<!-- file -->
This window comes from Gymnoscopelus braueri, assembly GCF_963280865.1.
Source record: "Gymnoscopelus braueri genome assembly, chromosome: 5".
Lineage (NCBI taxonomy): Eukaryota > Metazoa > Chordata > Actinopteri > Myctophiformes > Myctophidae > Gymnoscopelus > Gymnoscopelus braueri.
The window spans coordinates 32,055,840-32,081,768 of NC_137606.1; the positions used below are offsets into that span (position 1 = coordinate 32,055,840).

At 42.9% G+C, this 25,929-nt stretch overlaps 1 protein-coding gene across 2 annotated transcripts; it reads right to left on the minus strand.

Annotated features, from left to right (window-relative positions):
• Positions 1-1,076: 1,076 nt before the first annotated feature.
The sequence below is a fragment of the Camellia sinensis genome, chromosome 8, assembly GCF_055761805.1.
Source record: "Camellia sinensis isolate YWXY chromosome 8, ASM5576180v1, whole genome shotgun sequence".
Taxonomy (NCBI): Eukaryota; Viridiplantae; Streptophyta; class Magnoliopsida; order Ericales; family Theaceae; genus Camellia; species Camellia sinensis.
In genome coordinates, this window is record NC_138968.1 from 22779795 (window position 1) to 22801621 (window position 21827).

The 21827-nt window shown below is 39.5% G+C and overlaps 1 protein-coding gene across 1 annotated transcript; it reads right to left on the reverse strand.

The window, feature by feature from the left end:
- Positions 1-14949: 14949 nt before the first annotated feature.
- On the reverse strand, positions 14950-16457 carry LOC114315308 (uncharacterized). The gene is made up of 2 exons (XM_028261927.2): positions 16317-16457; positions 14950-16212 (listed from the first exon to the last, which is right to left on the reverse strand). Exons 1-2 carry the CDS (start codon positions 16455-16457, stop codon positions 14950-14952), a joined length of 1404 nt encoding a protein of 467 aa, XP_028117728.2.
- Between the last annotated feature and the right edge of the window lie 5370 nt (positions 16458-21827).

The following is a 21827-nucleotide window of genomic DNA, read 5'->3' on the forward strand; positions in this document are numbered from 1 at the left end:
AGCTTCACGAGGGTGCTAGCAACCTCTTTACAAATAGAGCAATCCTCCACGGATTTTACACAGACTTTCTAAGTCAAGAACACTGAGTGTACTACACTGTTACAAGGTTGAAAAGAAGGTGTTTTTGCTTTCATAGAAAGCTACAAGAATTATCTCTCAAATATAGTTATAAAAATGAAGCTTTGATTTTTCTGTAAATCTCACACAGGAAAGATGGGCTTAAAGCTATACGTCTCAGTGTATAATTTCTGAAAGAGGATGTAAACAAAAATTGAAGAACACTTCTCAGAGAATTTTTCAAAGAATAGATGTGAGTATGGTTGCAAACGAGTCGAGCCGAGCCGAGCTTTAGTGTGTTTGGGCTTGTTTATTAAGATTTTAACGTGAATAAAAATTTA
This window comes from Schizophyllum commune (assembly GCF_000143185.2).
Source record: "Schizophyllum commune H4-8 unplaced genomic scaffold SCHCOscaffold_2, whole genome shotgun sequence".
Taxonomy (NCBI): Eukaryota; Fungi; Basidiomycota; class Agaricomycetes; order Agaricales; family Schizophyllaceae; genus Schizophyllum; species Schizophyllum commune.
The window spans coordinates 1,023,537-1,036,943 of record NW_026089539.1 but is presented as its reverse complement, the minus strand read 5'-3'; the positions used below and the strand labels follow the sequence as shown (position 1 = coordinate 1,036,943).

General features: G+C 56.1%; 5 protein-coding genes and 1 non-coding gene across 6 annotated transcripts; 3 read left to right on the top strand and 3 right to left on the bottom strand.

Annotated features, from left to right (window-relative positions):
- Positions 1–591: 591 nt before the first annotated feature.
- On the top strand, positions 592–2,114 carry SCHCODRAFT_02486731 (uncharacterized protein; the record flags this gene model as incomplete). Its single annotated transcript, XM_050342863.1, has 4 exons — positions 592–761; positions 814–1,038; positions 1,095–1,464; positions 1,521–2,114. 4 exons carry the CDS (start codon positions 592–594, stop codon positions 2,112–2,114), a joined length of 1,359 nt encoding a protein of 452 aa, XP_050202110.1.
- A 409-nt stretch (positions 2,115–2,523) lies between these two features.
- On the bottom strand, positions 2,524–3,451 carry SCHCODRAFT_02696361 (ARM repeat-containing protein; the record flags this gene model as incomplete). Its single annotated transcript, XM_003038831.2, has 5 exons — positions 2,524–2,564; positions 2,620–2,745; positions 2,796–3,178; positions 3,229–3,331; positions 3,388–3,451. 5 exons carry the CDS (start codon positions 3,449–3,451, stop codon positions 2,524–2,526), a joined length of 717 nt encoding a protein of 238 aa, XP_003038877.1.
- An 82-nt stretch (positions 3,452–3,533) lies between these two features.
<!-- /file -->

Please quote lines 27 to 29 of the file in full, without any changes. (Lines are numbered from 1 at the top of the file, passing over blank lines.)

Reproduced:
- A 409-nt stretch (positions 2,115–2,523) lies between these two features.
- On the bottom strand, positions 2,524–3,451 carry SCHCODRAFT_02696361 (ARM repeat-containing protein; the record flags this gene model as incomplete). Its single annotated transcript, XM_003038831.2, has 5 exons — positions 2,524–2,564; positions 2,620–2,745; positions 2,796–3,178; positions 3,229–3,331; positions 3,388–3,451. 5 exons carry the CDS (start codon positions 3,449–3,451, stop codon positions 2,524–2,526), a joined length of 717 nt encoding a protein of 238 aa, XP_003038877.1.
- An 82-nt stretch (positions 3,452–3,533) lies between these two features.